June 28 - 29, 2007 Advisory Committee Meeting Minutes
Dr. Howley was introduced to discuss energy balance.
In contrast to the other clinical conditions that have been discussed, the achievement of energy balance is equally dependent upon energy intake as well as energy expenditure.
Two questions should be re-examined: How much physical activity is needed to prevent migration from normal BMI to overweight BMI or from overweight BMI to the obese BMI category; and second, how much physical activity is needed to prevent weight regain after a large weight loss in formally obese individuals? There appears to be more agreement in the literature regarding the latter question than the former. Additionally, we should also address physical activity recommendations within the context of weight-loss programs because of the health-related impact of physical activity and the participants in those programs that are independent of weight loss. There is considerable evidence indicating numerous health outcomes from such interventions, and they should be included as a part of this session.
Quantity versus quality also needs to be addressed. For example, it will be helpful to know if there's a difference between moderate intensity physical activity and vigorous intensity physical activity when the volume of exercise is held constant as far as energy balance issues are concerned. In addition and within this context, we should examine the role of gender and age as variables that might impact the role of physical activity on energy balance, with special attention to pre- and post-menopausal women and those experiencing sarcopenia. And lastly, we should make sure that we review resistance training independent of endurance training in this context.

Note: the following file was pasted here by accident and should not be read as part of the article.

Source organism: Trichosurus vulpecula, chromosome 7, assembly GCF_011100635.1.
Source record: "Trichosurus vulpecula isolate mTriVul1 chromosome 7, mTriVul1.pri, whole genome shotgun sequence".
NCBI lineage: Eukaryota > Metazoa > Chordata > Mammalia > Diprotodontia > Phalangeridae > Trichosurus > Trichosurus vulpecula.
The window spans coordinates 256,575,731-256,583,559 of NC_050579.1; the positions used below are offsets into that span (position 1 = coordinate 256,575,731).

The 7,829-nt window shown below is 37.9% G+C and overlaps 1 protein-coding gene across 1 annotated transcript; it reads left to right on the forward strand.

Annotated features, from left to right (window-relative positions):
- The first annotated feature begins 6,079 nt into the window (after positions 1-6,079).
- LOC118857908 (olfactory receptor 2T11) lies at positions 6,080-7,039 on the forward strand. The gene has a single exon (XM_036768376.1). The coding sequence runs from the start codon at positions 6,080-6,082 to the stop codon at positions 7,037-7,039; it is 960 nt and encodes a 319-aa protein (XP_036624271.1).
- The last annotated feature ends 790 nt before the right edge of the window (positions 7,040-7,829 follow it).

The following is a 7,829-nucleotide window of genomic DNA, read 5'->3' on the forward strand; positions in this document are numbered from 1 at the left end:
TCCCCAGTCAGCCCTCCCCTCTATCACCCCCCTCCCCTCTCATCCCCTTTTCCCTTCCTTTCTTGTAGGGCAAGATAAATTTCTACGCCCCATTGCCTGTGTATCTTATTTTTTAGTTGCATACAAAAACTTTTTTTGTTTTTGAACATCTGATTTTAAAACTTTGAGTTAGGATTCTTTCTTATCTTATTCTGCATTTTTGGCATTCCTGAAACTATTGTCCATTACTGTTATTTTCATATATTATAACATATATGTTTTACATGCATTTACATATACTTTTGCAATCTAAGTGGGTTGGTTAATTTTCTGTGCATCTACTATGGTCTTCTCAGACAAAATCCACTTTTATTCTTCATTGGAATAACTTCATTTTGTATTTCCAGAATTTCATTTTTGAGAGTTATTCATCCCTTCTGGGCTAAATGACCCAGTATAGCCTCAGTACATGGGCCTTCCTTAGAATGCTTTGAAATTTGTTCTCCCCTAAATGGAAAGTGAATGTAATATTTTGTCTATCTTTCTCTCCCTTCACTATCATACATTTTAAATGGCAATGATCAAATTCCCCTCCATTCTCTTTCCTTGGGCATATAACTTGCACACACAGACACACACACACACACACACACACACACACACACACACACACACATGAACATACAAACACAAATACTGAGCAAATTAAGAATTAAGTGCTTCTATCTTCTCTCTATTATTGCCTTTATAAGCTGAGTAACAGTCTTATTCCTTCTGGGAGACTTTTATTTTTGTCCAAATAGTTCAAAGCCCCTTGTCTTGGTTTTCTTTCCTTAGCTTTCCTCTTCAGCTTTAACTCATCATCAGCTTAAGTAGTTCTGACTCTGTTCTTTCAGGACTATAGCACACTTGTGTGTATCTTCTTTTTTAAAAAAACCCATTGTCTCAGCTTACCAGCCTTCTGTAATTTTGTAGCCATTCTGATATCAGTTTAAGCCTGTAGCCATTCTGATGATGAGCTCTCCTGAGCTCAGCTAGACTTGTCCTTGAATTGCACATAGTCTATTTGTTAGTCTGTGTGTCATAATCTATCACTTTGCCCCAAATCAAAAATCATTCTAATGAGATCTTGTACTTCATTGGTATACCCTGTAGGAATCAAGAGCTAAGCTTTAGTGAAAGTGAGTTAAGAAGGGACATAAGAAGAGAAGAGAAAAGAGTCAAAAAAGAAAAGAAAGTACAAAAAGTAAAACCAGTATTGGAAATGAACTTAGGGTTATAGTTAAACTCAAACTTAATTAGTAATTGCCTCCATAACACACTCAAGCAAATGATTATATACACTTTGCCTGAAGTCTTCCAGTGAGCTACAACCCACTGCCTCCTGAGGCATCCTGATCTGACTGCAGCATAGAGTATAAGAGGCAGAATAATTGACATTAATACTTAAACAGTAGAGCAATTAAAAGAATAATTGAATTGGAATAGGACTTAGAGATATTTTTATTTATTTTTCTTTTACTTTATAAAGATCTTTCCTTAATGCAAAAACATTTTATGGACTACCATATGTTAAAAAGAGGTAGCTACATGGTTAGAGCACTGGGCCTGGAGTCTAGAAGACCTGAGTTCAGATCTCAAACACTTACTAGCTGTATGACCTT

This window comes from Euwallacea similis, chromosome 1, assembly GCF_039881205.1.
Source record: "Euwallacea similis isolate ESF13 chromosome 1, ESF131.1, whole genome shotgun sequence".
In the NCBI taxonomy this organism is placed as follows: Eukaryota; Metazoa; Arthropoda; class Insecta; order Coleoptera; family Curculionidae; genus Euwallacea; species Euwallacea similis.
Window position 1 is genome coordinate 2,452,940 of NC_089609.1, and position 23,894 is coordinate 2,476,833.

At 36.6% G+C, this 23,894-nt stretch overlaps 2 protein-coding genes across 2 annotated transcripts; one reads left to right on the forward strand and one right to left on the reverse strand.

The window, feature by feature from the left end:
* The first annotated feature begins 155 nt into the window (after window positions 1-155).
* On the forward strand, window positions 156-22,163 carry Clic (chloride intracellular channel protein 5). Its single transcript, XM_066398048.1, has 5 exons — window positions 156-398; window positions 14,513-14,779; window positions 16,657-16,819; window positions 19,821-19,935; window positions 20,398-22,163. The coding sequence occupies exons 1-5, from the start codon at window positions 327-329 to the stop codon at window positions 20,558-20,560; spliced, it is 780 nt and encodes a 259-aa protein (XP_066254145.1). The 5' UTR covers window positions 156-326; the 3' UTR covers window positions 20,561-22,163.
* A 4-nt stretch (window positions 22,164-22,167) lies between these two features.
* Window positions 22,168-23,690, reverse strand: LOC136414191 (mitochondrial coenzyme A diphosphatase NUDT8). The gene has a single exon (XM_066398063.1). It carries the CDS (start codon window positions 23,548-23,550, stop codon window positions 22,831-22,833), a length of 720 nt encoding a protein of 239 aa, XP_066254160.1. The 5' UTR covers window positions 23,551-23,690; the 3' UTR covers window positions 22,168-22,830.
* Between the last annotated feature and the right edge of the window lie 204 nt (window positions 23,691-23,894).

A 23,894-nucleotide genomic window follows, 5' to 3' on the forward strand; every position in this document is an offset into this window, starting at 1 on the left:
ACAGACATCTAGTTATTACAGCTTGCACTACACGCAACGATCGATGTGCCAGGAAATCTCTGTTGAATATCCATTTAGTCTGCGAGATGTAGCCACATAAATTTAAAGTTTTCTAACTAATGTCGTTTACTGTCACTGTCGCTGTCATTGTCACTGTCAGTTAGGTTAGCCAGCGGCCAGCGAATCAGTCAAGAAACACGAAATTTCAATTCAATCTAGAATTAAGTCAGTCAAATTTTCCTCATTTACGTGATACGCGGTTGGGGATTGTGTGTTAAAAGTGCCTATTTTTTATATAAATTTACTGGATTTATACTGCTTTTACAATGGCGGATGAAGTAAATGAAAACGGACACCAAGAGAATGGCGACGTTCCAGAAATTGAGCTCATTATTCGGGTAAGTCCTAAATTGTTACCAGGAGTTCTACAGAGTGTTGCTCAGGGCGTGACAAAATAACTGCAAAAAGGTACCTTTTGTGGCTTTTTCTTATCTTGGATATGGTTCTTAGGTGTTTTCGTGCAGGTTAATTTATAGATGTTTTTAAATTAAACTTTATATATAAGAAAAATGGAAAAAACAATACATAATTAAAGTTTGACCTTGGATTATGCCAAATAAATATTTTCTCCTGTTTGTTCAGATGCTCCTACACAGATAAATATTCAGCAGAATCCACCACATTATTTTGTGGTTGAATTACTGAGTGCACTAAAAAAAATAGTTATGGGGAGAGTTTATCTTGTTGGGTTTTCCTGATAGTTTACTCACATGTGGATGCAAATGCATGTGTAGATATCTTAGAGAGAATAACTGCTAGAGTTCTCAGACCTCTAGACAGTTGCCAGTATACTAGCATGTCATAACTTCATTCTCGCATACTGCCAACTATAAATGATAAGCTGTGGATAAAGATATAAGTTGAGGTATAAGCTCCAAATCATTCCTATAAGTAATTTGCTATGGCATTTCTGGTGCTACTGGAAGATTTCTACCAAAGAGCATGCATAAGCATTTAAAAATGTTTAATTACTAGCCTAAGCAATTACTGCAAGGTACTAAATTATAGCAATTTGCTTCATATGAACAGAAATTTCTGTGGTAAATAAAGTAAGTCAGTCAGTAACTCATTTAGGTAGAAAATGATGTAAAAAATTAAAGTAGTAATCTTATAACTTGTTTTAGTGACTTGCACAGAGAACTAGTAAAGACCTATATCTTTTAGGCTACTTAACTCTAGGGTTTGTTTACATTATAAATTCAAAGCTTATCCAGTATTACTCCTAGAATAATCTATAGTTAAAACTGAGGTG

Children, separated out between boys and girls, should be singled out in a special category. Given that children are naturally in a state of positive energy balance, a weight maintenance physical activity recommendation doesn't make a great deal of sense. Additionally, the role of physical activity in weight-loss programs for obese children should be examined.
The following special populations should be addressed relative to physical activity and energy balance: Type 2 diabetes; pregnant women relative to healthy weight gain; and populations with disabilities.
Finally, a couple of measurement issues should be discussed at some point. Given that heavier individuals have a larger gross caloric expenditure for any combination of exercise intensity and duration.
Energy balance should also address the relationship of physical inactivity to energy balance in whatever populations for which those data are available.
Further discussion on energy balance included placing primary emphasis on the issue of the relationship between physical activity and prevention of excessive weight gain in those who are not already overweight.
Other population sub-groups that should be addressed include underweight people and underserved and minority
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